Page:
News

A cluster of purple states are reducing testing for COVID-19, simply when it is wanted probably the most

As case counts were climbing in Texas over the months of June and July, the state ramped up the rate of testing. Considering the level of positive tests being returned, the 62,000 tests a day being done in mid-July were in no sense adequate, but they were a whole lot easier to justify than what has happened since then. 

As the Fort Worth Star-Telegram reports, the rate of testing in Texas fell to just 34,000 tests a day last week. This didn’t happen because case counts were dropping. In fact, as the number of tests was declining, the rate of positive testing was sharply increasing. Over the last seven days, one-quarter of all people tested in Texas have tested positive. This, like the number of deaths, is among the highest rates reported since the earliest days of the pandemic when testing was essentially restricted to patients already in the hospital. It’s a terrifying signal that Texas isn’t really controlling the virus—it’s just following Trump’s advice to reduce the number of new cases by reducing the number of tests.

A test result as high as that in Texas doesn’t just signal that the disease is continuing to expand at a fearsome rate, but shows that the testing program is woefully short. And that’s despite Texas authorizing the use of new tests.

Texas’ rate of testing is plummeting, in spite of using more types of tests, even as the rate of positives is shooting up.

Texas is far from alone. Data from Johns Hopkins shows that Florida is also doing far fewer tests than it was a month ago. Rather than report a flood of tests after many counties suspended testing and reporting during the passage of the recent hurricane, Florida has continued to conduct fewer daily tests—just over one-third of the peak number performed in mid-July. At 18% positive, Florida’s numbers aren’t as definitively red-alert level as those in Texas, but they are indicative of a test program that’s doing about one-tenth the level of testing necessary to adequately characterize the disease and isolate cases.

Even Florida hasn’t chopped testing the way that Arizona has. As the Grand Canyon State reports its second highest rate of deaths so far and a positive test result still over 12%, the total number of tests being conducted is barely one-quarter of the tests that were being conducted a month ago. Where daily tests regularly passed 20,000 in July, the level of testing this week has been barely over 6,000—part of a two-week steady decline. No hurricanes required.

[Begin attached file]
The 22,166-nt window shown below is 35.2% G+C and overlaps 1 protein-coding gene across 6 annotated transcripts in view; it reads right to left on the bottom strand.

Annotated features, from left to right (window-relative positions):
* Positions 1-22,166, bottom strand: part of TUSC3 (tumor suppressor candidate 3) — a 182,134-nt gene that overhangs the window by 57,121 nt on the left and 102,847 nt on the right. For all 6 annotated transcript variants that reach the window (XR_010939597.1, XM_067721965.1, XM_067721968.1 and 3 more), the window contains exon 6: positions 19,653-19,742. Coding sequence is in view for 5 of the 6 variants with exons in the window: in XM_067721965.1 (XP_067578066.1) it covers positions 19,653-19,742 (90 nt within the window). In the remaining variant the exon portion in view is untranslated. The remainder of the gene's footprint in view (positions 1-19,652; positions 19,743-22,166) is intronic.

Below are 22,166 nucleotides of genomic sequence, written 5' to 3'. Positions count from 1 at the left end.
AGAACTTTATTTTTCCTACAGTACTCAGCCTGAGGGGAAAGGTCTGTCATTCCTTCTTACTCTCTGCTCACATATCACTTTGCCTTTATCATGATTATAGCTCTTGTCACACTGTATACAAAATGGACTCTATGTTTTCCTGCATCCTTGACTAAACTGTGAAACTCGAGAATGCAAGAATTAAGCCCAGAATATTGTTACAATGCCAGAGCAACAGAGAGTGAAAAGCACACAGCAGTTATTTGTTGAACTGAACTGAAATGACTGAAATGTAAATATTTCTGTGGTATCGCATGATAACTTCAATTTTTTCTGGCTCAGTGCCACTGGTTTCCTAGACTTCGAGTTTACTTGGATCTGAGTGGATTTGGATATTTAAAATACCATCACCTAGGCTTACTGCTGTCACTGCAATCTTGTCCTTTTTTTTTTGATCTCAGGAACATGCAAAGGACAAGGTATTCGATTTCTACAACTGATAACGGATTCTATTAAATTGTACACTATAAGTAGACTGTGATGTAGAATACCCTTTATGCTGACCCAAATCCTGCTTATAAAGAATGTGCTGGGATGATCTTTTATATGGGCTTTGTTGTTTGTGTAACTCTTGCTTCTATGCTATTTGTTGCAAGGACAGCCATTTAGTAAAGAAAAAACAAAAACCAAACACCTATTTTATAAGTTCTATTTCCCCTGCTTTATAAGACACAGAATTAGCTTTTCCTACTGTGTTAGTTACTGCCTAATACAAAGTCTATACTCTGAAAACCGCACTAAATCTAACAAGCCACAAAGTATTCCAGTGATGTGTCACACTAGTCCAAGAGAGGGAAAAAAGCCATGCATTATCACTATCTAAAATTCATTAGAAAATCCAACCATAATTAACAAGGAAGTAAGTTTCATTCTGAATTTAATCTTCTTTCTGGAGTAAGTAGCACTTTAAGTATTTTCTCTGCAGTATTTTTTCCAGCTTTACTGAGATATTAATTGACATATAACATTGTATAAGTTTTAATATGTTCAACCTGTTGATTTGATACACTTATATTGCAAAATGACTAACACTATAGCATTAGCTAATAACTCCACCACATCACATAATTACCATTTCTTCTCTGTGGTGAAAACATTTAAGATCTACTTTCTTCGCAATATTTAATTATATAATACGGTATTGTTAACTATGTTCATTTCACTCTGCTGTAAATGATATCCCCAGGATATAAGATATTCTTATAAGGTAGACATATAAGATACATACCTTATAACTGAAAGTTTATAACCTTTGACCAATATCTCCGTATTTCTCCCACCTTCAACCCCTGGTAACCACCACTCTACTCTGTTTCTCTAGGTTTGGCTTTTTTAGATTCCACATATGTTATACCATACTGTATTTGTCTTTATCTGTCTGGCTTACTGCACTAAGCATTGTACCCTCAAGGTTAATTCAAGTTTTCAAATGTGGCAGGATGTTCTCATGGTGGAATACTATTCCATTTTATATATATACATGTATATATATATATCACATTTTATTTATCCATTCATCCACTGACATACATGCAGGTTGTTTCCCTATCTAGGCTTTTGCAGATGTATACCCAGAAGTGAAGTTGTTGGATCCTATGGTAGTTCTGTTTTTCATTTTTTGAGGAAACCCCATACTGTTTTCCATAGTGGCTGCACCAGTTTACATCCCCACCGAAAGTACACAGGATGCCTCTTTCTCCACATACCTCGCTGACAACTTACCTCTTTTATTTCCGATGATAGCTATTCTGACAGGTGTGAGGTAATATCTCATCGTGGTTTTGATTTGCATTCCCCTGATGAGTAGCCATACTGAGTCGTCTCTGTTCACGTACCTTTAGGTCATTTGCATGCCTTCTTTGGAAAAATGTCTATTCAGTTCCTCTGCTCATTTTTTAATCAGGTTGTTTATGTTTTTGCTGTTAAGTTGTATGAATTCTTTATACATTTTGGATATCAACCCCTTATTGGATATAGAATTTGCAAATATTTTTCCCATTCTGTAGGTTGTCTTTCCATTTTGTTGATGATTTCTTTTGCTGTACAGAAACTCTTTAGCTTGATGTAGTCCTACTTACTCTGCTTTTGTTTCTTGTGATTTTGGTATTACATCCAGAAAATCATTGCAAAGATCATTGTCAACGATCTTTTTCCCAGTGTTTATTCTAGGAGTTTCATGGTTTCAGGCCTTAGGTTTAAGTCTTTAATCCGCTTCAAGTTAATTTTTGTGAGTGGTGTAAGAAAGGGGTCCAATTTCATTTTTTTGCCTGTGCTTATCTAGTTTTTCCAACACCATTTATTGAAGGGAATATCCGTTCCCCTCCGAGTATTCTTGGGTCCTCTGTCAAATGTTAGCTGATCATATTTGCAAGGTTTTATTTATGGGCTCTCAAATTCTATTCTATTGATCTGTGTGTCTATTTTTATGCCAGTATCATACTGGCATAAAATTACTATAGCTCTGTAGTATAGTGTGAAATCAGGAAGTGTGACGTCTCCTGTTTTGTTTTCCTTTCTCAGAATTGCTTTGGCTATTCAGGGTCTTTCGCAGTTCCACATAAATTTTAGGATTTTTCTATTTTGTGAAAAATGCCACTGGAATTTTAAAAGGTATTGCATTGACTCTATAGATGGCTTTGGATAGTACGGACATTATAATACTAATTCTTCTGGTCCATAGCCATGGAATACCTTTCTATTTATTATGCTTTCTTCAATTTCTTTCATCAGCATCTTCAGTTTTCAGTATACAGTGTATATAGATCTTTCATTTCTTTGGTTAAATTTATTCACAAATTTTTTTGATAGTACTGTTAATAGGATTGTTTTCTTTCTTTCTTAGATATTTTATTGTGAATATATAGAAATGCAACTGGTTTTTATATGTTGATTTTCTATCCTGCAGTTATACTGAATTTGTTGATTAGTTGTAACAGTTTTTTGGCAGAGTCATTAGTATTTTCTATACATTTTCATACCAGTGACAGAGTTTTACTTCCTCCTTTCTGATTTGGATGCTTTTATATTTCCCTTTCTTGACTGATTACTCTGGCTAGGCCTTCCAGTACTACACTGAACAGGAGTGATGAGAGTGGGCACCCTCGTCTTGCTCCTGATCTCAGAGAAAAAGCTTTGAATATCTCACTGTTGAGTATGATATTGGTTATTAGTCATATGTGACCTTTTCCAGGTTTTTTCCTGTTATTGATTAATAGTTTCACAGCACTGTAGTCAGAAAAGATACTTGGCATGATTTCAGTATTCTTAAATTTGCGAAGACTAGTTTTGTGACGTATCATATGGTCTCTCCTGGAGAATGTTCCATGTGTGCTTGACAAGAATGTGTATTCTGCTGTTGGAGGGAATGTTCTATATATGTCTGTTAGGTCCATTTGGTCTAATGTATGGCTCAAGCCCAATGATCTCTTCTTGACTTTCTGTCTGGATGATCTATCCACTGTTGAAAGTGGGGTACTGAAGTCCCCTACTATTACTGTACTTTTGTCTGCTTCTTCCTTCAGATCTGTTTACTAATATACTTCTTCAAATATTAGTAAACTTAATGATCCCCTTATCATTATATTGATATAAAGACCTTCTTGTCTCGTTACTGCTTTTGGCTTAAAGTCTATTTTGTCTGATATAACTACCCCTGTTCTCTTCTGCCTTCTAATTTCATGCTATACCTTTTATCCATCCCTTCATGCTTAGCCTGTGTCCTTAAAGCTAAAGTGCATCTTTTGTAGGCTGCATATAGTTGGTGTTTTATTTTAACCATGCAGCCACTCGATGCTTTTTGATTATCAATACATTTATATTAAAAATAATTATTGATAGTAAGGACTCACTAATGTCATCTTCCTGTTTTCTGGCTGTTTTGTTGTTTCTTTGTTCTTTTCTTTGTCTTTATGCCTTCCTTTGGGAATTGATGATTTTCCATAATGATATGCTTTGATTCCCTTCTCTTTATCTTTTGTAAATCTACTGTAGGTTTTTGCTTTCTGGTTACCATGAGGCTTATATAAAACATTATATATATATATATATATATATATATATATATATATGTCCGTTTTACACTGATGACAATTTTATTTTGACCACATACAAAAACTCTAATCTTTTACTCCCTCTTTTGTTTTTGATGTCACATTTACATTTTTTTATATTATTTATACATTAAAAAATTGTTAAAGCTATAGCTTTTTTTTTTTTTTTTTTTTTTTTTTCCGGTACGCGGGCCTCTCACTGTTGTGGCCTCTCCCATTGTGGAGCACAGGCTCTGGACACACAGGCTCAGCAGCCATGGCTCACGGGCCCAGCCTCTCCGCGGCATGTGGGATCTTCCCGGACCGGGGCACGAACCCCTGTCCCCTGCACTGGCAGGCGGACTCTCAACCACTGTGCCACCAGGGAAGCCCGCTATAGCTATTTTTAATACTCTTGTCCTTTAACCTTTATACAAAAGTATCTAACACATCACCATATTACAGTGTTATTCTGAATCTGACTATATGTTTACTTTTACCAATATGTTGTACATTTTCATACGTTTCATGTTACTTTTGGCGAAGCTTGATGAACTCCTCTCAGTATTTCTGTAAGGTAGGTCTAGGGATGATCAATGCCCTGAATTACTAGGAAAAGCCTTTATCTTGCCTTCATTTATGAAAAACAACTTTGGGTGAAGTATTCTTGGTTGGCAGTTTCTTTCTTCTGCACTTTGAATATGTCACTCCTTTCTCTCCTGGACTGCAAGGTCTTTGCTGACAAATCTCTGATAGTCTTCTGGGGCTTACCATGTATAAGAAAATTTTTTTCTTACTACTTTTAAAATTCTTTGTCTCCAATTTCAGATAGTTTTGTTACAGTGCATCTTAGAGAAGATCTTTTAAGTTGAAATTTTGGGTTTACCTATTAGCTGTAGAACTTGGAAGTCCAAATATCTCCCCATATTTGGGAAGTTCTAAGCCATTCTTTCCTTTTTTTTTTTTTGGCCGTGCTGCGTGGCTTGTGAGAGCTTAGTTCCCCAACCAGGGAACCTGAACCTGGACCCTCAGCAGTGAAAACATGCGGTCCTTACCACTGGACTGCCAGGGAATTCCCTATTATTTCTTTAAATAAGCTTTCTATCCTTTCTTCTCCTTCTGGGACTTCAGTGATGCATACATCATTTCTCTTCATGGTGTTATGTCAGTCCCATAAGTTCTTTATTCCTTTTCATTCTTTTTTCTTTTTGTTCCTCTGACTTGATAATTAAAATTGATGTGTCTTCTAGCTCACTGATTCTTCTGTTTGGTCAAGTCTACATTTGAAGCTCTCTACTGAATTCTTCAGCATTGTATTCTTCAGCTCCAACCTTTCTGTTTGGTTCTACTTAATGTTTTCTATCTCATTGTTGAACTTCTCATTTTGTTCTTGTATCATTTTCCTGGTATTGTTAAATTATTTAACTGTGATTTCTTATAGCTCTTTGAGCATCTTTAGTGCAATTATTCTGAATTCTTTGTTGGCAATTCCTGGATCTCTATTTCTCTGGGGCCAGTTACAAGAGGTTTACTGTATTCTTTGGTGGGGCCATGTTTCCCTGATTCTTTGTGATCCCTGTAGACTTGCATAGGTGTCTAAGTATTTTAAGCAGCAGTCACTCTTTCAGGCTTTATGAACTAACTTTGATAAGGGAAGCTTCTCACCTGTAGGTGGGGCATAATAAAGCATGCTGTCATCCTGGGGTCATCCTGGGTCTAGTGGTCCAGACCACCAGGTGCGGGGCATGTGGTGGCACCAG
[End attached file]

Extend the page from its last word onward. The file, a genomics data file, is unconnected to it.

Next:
At the other end of the scale, California’s rate of testing is rising with the latest two days passing 180,000 tests per day, for the highest numbers yet recorded. The 7% positive rate in the nation’s largest state is nowhere near what it should be, but it certainly beats the other chart-toppers and demonstrates that California is much closer to an adequate testing regime.

Or contrast with New York. Despite dropping the rate of positive results to below 1%, New York is testing at a higher rate now than ever. Cases may be dropping off in this original hotspot, but testing and vigilance over the disease’s return is not.

Still, the sharp declines in Texas, Florida, and Arizona just as the question of kids entering school and how colleges are going to handle sports looks like more than coincidence—it looks very much like an attempt to paper over the truth in Republican-led states. Despite what Donald Trump has said, fewer tests doesn’t mean fewer cases. Fewer tests means less knowledge. It means making less-informed decisions. It means more deaths.

Back in April, Trump predicted the United States would be doing 5 million tests a day “very soon.” Nothing like that ever came close to happening. Despite expert advice showing that the United States needed to reach over 4 million tests per day to deal with the crisis, by July the White House had backed off to claims that the U. S. would hit about 1.5 million tests per day “by fall.”

But the rate of testing in the United States is not growing. The increase in states like California is being more than offset by red states where testing has been cut back drastically. Tests in South Carolina have fallen to levels last seen in May, even as positive results top 15%. Testing in Tennessee is a third of what it was, while new cases and deaths continue at near their peak. A dozen other states have simply failed to increase their testing capacity since June.

The result is that total testing in the United States peaked at 926,000 in mid-July. Since then it has gone steadily down, averaging 720,000 over the last week. This is happening despite a recent peak in positive test rates, and right at the time that testing is more required—both to support decisions about schools, and to bring the virus under as much control as possible in advance of the flu season that begins in just weeks. The need for testing hasn’t declined. But the states where it is needed the most are simply not keeping up.

It’s hard to believe that’s happening by accident.

Related Articles